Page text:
Graph theory
standard compliant
MSC

Graph Theory 
Romeo Rizzi

Graphs are a flexible model for core combinatorial problems as arising in various applications. In particular, graphs are encountered in various fields of mathematics, computer science, science in general, and technology.
With this, graph theory is not only fun, but it is also a well established and central area of discrete mathematics of topmost interdisciplinarity.
Some topics we are interested in: matching, factoring, edgecoloring, flows, cycle basis, packing, covering and partitioning, graph classes, algorithmic graph theory.

Computer science
standard compliant
MSC

Combinatorial Algorithms and algorithmic graph theory 
Romeo Rizzi

When we say that our approach to graph theory and combinatorics is algorithmic we not only want to underline the fact that we are most often interested in the obtaining effective algorithms for the problems investigated but also that we indulge unraveling the mathematical problems down till the bottom most level to achieve a most elementary comprehension. Also, we rest on computational complexity as the methodological lighthouse of our research approaches and investigations. This depth and awareness characterizes the strength of the research by our department in Verona. 
Discrete mathematics in relation to computer science 
Romeo Rizzi

Discrete mathematics has a privileged link to computer science, and the converse is also true. As algorithmists, we tangle discrete mathematics in order to give our contribution to computer science. Discrete mathematics in relation to computer science is a huge factory all over the world, and our computer science department here in Verona is well present in all this. 
Theory of computing 
Romeo Rizzi

The theory of computation is the branch of mathematics and computer science that deals with whether and how efficiently problems can be solved on a model of computation, using an algorithm. In more than one way, this fascinating field has affected our perception of the world and of mathematics itself. In mathematics, it is an eye opener and a source of methodology and philosophical inspiration. This is particularly true for its two main branches of computability theory and computational complexity.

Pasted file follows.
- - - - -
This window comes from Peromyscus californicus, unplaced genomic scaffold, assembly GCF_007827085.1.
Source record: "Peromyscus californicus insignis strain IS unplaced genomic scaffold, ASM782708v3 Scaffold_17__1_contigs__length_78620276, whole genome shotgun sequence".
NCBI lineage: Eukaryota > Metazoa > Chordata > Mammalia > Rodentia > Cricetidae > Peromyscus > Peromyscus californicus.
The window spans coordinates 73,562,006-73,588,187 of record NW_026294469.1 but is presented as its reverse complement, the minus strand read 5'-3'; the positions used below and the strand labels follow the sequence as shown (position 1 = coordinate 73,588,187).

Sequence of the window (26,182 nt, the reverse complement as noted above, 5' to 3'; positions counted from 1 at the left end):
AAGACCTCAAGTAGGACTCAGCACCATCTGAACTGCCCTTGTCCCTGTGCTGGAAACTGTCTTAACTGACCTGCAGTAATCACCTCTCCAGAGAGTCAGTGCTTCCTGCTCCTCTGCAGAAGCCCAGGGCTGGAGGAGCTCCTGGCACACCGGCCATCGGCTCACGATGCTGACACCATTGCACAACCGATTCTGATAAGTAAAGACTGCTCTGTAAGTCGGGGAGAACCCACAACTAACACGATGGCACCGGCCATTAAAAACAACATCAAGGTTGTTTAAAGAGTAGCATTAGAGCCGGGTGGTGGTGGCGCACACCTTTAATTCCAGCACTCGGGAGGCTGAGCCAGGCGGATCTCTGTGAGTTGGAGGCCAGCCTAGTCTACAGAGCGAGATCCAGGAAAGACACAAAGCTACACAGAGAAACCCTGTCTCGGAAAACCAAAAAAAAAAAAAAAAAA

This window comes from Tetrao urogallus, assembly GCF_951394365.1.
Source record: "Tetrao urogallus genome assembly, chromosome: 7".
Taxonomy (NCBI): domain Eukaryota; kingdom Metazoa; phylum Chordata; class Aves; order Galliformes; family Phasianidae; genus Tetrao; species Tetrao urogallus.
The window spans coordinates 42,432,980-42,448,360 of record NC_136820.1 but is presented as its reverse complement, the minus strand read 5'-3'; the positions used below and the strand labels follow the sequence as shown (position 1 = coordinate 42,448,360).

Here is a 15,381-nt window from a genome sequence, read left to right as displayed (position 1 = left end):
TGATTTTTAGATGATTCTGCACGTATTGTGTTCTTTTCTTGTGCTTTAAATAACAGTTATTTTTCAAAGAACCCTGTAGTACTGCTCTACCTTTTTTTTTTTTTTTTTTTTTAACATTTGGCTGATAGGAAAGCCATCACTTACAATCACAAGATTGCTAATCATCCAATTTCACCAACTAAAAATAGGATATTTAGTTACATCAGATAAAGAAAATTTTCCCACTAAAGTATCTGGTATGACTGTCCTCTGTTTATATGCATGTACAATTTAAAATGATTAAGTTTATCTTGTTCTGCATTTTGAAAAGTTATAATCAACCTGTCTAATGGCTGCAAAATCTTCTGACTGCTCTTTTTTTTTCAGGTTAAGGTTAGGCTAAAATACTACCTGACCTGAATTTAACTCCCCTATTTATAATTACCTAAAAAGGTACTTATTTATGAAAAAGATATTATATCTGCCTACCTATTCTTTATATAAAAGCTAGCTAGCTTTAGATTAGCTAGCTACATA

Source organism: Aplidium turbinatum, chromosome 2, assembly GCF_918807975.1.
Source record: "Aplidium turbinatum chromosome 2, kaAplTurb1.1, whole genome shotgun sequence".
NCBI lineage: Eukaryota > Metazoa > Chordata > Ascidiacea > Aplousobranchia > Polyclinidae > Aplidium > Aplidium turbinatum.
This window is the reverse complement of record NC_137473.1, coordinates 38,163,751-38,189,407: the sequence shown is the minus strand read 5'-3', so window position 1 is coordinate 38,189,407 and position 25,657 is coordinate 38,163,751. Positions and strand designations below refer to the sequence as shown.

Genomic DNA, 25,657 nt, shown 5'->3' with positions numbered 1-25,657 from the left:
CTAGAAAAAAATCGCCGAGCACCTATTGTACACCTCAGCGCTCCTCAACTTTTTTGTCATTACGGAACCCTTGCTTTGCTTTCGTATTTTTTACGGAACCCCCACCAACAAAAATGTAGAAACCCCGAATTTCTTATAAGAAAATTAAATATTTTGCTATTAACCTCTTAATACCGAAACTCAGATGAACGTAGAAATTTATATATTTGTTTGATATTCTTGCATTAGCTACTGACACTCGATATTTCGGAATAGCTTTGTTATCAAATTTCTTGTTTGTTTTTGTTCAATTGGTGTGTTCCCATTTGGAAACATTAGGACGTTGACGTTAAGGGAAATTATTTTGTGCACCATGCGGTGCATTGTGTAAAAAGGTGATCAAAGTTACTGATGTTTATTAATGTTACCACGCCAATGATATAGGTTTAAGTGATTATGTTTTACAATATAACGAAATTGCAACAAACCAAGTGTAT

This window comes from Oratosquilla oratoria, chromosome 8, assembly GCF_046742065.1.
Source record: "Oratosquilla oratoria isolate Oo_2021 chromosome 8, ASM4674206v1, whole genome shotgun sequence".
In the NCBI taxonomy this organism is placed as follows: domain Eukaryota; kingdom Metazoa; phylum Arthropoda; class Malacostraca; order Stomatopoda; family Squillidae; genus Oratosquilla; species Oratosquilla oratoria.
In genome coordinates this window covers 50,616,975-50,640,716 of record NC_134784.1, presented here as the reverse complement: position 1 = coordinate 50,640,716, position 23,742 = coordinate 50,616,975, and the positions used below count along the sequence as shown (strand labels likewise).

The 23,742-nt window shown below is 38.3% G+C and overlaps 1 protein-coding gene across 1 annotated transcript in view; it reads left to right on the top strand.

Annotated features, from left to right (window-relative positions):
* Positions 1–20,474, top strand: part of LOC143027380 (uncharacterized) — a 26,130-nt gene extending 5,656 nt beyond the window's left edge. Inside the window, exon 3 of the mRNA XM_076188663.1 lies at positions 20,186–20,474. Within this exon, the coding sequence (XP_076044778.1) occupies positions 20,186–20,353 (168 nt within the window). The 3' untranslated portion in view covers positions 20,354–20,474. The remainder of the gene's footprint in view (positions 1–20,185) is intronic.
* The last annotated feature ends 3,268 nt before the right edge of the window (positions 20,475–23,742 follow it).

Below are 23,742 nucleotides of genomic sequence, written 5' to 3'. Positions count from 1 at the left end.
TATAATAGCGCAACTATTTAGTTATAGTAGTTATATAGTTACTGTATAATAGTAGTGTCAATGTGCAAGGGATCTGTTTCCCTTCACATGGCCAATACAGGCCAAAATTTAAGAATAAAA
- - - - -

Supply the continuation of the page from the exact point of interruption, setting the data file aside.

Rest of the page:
Polytopes and polyhedra
standard compliant
MSC

Polytopes and Polihedra 
Romeo Rizzi

Polytopes and polyhedra are objects of study in topology, computational geometry, mathematical programming, and combinatorial optimization. The last two perspectives offer tools of operations research which find employment in some of the applied mathematics research lines in Verona. 
Operations research, mathematical programming
standard compliant
MSC

Operations research and management science 
Romeo Rizzi

Operations research is a discipline that deals with the application of advanced analytical methods to help make better decisions.
The terms management science and decision science are sometimes used as more modernsounding synonyms. Employing techniques from other mathematical sciences, such as mathematical modeling, statistical analysis, and mathematical optimization, operations research arrives at optimal or nearoptimal solutions to complex decisionmaking problems. Operations Research is often concerned with determining the maximum (of profit, performance, or yield) or minimum (of loss, risk, or cost) of some realworld objective. Originating in military efforts before World War II, its techniques have grown to concern problems in a variety of industries.
Besides its applications in industry and in management, Operations Research is at the very junction of mathematics and economics. Operations research embodies lots of deep results and theory but, at the same time, it is the archetype of applied mathematics.

Mathematical programming 
Romeo Rizzi

In mathematics, statistics, empirical sciences, computer science, or management science, mathematical optimization (alternatively, mathematical programming) is the selection of a best element (with regard to some criteria) from some set of available alternatives. Here, optimization includes finding "best available" values of some objective function given a defined domain, including a variety of different types of objective functions and different types of domains. Optimization theory, techniques, and algorithms, comprises a large area of applied mathematics. Among the many sectors of mathematical programming, some of those represented in Verona are the following: linear programming, integer linear programming, combinatorial optimization, multiobjective optimization.